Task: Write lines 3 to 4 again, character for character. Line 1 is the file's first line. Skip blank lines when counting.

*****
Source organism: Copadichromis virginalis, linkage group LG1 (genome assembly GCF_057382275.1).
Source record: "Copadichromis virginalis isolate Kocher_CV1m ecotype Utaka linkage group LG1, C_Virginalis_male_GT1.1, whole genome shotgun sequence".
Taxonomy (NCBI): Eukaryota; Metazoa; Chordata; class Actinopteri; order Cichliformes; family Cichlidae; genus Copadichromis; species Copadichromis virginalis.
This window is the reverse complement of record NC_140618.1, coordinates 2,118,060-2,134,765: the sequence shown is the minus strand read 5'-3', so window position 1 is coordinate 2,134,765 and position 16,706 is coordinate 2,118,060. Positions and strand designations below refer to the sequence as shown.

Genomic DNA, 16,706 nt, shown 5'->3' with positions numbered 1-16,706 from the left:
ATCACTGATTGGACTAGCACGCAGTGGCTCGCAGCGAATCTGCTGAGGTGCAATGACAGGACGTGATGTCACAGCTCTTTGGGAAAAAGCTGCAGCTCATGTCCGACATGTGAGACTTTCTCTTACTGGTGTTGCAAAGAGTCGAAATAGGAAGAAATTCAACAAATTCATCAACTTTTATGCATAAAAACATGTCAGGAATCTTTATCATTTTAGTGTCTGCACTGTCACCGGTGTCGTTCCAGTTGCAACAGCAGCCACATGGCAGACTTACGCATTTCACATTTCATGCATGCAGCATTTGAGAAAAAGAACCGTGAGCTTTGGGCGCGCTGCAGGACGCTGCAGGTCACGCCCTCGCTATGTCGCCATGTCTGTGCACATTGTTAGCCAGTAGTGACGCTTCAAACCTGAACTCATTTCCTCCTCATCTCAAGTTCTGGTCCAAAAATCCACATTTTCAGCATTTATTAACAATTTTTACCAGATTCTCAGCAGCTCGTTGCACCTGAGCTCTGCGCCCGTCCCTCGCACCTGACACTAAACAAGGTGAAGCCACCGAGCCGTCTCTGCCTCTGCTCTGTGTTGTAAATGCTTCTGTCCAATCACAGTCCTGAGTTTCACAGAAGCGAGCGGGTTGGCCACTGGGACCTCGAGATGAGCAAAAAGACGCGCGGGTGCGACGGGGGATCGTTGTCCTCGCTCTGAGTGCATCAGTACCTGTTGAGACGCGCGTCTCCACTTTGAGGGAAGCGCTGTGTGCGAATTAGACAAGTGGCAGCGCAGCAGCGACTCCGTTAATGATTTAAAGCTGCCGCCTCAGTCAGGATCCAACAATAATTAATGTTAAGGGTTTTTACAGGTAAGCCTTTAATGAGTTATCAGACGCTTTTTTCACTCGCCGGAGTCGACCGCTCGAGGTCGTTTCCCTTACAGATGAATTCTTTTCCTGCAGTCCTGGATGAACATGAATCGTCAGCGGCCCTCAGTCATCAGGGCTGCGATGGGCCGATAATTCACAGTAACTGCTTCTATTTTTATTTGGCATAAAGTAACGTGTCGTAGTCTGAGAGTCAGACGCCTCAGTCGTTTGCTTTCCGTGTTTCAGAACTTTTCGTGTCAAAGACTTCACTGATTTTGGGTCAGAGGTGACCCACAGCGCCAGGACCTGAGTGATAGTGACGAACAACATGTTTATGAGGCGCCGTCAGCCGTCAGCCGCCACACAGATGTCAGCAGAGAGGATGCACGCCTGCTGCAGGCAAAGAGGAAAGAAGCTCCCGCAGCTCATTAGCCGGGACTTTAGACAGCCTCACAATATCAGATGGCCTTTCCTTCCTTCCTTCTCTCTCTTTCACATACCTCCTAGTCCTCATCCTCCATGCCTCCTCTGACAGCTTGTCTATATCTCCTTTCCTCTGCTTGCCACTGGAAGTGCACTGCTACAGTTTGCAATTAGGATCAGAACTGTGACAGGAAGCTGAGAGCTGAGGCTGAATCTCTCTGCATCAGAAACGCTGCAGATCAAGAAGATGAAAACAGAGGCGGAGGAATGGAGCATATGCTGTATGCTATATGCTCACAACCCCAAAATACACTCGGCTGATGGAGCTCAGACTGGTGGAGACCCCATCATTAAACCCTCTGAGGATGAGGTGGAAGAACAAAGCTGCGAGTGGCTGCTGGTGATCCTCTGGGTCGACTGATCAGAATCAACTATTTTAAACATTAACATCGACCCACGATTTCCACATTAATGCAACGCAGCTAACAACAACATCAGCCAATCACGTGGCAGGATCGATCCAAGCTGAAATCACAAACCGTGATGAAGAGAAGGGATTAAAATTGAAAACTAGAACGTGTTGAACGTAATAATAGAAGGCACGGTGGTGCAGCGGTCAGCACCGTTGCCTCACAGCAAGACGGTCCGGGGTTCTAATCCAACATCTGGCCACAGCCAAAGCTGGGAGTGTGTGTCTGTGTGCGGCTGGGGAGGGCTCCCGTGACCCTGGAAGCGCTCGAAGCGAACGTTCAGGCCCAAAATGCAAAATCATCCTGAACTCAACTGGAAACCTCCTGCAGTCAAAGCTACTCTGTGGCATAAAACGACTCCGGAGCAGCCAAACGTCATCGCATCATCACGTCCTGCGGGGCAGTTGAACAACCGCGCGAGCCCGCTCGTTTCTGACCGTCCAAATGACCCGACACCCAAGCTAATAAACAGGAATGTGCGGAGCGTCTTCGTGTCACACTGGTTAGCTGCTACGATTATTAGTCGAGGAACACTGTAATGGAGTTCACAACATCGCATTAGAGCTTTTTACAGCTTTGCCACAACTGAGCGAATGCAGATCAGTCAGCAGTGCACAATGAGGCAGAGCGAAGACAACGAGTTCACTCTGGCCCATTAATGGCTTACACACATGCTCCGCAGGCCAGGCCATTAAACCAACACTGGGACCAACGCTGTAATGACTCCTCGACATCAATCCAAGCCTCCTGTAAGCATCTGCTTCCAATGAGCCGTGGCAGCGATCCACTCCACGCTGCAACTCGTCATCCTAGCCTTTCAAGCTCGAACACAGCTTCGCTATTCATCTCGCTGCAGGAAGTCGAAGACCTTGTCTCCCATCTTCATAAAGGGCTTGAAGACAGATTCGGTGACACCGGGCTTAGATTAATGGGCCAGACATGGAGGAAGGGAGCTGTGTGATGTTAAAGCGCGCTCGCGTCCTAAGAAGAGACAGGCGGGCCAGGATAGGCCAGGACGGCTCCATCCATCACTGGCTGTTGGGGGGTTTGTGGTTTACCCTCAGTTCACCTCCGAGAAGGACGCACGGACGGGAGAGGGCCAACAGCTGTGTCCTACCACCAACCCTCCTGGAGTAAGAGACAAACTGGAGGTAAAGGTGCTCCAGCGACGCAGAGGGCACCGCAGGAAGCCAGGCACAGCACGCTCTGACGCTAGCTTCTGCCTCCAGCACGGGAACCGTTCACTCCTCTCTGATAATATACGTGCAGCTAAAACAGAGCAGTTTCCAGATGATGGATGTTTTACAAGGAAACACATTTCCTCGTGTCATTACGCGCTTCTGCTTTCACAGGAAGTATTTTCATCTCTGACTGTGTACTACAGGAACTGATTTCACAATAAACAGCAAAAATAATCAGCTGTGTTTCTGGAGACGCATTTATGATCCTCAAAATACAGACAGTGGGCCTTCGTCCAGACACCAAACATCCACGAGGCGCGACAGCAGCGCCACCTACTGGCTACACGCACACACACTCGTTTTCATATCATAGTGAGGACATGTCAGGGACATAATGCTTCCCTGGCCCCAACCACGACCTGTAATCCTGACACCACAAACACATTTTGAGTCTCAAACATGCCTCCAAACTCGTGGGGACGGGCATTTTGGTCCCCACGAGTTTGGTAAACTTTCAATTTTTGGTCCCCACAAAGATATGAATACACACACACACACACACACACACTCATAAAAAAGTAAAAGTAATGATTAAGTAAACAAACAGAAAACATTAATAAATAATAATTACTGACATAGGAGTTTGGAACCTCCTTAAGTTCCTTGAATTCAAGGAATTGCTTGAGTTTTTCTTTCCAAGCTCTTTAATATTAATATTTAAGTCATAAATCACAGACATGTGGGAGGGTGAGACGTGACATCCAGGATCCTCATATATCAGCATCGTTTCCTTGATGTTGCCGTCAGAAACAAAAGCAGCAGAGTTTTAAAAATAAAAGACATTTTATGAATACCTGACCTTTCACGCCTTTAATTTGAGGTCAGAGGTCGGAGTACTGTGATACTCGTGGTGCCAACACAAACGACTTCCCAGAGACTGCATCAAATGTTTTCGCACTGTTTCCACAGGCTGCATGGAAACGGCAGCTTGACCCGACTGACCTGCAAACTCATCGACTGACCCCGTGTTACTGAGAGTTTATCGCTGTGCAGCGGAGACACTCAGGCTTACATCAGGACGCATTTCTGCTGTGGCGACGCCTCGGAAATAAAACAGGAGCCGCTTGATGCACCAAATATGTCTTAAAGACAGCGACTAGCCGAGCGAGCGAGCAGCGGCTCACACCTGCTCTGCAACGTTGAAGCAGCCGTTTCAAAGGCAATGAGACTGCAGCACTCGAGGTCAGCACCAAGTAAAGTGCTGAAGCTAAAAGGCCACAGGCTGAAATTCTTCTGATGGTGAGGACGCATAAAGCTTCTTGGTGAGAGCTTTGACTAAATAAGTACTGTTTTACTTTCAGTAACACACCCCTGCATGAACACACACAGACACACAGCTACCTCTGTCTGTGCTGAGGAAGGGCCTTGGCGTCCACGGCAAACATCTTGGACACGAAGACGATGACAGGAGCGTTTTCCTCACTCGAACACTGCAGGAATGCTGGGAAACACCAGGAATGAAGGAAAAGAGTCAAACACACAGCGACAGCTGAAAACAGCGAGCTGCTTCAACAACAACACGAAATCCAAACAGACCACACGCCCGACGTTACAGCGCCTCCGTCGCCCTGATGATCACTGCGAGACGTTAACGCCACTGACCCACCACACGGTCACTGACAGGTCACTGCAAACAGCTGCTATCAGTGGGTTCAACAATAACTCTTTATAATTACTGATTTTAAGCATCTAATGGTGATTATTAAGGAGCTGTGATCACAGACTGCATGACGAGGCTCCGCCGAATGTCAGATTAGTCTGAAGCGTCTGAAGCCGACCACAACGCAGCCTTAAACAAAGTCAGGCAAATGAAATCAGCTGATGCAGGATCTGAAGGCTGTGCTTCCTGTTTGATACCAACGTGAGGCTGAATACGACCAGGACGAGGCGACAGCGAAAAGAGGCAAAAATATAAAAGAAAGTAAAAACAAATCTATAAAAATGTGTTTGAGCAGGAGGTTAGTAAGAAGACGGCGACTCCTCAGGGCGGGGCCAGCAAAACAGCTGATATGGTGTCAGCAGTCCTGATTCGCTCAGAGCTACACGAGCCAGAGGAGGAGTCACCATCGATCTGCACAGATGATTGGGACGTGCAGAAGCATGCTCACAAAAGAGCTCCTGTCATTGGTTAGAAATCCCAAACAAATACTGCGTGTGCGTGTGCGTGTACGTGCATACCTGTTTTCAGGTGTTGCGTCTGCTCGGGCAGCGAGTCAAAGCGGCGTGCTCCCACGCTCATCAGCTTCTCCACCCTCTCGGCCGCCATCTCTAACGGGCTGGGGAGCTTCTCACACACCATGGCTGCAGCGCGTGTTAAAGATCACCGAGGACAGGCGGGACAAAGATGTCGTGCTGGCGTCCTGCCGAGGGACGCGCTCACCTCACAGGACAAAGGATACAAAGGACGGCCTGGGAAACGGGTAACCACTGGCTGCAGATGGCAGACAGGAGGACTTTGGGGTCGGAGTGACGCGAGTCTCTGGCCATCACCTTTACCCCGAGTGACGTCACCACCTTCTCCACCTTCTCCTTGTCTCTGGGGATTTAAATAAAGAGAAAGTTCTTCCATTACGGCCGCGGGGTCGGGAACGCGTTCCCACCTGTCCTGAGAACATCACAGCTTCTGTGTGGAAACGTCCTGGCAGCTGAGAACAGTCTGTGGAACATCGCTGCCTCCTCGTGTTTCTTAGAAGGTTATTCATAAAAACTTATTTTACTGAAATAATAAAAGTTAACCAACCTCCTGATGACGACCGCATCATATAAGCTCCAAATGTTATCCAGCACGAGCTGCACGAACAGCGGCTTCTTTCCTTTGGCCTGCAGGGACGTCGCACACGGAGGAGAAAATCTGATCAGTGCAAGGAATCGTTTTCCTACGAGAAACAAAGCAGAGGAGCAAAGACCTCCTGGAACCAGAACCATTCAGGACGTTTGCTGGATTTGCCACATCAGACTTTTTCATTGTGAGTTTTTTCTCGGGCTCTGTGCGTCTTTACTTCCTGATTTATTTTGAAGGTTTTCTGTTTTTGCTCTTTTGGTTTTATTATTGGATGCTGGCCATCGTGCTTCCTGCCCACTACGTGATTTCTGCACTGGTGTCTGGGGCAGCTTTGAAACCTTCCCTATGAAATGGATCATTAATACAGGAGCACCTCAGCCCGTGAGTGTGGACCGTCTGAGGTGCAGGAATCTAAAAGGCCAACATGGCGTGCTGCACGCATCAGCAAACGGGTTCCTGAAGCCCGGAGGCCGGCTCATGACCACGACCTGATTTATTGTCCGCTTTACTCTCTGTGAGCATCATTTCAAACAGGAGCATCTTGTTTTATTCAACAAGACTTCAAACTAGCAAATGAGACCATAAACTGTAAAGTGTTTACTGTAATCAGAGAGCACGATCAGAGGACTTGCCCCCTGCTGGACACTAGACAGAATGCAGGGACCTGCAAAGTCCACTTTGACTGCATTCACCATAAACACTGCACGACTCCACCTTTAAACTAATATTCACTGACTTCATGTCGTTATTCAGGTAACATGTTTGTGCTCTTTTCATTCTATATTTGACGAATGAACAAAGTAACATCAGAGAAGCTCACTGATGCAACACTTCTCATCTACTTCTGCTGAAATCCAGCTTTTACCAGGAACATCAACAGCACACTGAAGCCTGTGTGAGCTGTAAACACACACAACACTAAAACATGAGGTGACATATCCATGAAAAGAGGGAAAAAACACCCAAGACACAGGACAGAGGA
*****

Taxonomy (NCBI): Eukaryota; Metazoa; Chordata; class Actinopteri; order Cichliformes; family Cichlidae; genus Copadichromis; species Copadichromis virginalis.
This window is the reverse complement of record NC_140618.1, coordinates 2,118,060-2,134,765: the sequence shown is the minus strand read 5'-3', so window position 1 is coordinate 2,134,765 and position 16,706 is coordinate 2,118,060. Positions and strand designations below refer to the sequence as shown.